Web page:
ISLAMABAD, (Reuters) – Prime Minister Yousaf Raza Gilani said on Friday Pakistan had sent India a response to evidence from the Mumbai attacks, as U.S. vice president-elect Joe Biden arrived on a trip aimed at easing tension in South Asia.
Ties between nuclear-armed Pakistan and India deteriorated sharply after coordinated attacks by 10 gunmen on the Indian city of Mumbai in late November that killed 179 people.
India blamed Pakistani militants from the outset. But Indian Prime Minister Manmohan Singh said for the first time this week the assault must have had the support of “some official agencies” in Pakistan.
Pakistan has denied involvement by state agencies and said Singh was ratcheting up tension.
Pakistan confirmed on Wednesday the lone surviving gunman from the attack was Pakistani, and Gilani said on Friday Pakistan’s main security agency had sent India a response to a dossier of evidence from the attacks India presented this week. “Our ISI has given their feedback,” Gilani told reporters referring to the military’s Inter-Services Intelligence agency. He did not elaborate but said Pakistan would cooperate if more information was required.
India said the evidence linked Pakistani militants to the attacks, and it included data from satellite phones and the surviving attacker’s confession.
Gilani said it was regrettable India had frozen a four-year-old peace process that had brought better ties between the rivals who have fought three wars since 1947. “The situation on our eastern border has once again become very fragile,” Gilani told a seminar in Islamabad. “The world must not let tension between India and Pakistan escalate.”
Biden, a Democrat and the outgoing chairman of the U.S. Senate Foreign Relations Committee, arrived in Pakistan with Republican Senator Lindsey Graham of the U.S. Armed Services Committee, a U.S. embassy spokesman said. He was due to meet President Asif Ali Zardari.
While tension has been high, there has been no sign of a repeat of a 2002 troop build-up which followed an attack in New Delhi that India also blamed on Pakistani-based militants.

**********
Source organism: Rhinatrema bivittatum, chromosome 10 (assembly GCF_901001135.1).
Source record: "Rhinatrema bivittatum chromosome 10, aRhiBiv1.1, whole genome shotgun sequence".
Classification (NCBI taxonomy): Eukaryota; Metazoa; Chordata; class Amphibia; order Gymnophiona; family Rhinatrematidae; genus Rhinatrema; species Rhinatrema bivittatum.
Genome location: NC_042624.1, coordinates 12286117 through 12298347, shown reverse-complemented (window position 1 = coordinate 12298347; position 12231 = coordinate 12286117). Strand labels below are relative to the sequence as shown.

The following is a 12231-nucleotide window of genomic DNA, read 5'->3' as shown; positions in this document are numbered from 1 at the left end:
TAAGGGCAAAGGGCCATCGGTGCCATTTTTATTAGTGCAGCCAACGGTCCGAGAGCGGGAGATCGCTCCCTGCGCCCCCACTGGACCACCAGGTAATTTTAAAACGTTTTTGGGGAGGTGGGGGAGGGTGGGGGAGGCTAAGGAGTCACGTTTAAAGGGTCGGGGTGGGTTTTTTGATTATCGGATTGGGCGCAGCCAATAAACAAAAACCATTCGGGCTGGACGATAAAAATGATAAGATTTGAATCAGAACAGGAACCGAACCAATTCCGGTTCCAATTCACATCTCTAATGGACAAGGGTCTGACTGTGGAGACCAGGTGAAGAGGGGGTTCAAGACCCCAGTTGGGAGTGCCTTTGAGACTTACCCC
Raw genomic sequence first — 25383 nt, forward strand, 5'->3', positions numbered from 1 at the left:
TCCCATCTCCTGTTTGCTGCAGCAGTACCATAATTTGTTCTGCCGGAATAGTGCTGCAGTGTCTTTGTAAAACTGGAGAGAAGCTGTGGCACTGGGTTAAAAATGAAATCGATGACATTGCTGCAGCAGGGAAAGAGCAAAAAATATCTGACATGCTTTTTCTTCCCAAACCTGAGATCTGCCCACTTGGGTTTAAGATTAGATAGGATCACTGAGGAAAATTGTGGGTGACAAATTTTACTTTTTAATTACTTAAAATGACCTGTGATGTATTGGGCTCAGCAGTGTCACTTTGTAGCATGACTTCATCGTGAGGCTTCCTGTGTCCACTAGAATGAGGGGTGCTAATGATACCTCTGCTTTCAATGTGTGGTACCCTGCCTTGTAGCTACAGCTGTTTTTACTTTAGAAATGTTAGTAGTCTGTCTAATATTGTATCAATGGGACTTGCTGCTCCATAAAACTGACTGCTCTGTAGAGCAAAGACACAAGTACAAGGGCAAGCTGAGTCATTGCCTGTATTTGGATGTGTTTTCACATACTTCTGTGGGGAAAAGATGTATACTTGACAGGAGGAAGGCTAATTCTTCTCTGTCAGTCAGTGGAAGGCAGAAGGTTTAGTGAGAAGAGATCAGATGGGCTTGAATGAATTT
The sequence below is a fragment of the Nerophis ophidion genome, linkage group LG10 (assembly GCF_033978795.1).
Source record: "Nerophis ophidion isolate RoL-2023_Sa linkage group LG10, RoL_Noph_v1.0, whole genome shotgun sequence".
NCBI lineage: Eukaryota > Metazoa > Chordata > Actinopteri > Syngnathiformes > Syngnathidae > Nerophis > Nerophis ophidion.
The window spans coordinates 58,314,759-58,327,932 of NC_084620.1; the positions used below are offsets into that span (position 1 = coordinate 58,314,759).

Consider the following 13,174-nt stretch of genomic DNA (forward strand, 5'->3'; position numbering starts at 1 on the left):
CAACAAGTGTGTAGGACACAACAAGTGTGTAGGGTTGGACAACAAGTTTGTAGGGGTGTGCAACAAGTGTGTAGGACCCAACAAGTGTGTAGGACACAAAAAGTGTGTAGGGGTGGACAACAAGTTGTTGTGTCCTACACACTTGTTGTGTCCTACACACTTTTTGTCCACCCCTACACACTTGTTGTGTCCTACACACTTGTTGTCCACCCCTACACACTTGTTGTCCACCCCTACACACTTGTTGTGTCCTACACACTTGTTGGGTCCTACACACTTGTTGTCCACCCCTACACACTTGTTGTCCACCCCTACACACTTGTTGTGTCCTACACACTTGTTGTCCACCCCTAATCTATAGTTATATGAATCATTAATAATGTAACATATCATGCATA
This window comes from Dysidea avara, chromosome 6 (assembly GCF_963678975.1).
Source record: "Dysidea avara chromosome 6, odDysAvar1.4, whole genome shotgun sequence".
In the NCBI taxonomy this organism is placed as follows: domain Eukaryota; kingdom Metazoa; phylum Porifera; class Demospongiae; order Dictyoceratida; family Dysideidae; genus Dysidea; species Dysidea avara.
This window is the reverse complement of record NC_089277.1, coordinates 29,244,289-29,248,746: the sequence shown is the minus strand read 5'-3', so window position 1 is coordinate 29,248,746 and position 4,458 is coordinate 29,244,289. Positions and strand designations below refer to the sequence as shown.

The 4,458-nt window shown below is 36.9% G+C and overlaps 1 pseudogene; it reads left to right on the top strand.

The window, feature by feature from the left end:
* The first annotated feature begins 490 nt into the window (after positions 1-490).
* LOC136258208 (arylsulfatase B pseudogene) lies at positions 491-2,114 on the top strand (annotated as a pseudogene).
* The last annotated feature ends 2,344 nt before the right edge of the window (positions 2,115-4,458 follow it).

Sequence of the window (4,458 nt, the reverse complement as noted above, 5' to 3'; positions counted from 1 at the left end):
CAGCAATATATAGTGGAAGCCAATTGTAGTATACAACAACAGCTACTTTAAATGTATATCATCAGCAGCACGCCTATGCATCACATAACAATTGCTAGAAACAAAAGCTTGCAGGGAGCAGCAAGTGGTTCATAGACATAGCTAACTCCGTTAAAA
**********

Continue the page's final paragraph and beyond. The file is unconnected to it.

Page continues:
Analysts say the chances of India resorting to military action have receded.
Pakistani officials have warned that if there was a risk of conflict with India it would move forces from its border with Afghanistan, where they are fighting Taliban and al Qaeda militants. That would undermine a U.S. plan to almost double the number of its troops in Afghanistan as part of a surge to quell an intensified insurgency.
The tension with India has also had ramifications on Pakistani domestic politics with Gilani sacking his national security adviser on Wednesday for releasing news of the nationality of the surviving gunman before consulting him.
Gilani said he had sacked the adviser, Mahmud Ali Durrani, in the interests of the country and of governance and denied the affair had created a rift with President Zardari.
Nevertheless, Lisa Curtis, a research fellow at the Heritage Foundation, said in a note the incident had demonstrated just how fragile Pakistan’s internal political situation was.
Curtis also said the military’s years of support for militants fighting in Afghanistan and India was costing Pakistan dearly, and its foreign and domestic policies had become hostage to the agenda of “irrational, deadly actors”.
It would be a grave error for Pakistan to fail to punish those responsible for the Mumbai attack on the excuse that would appear to be succumbing to Indian pressure, she said.
Indian Home Minister Palaniappan Chidambaram said he was not going to the United States to present evidence gleaned from the Mumbai attacks, partly because of Pakistan’s confirmation the surviving gunman was Pakistani.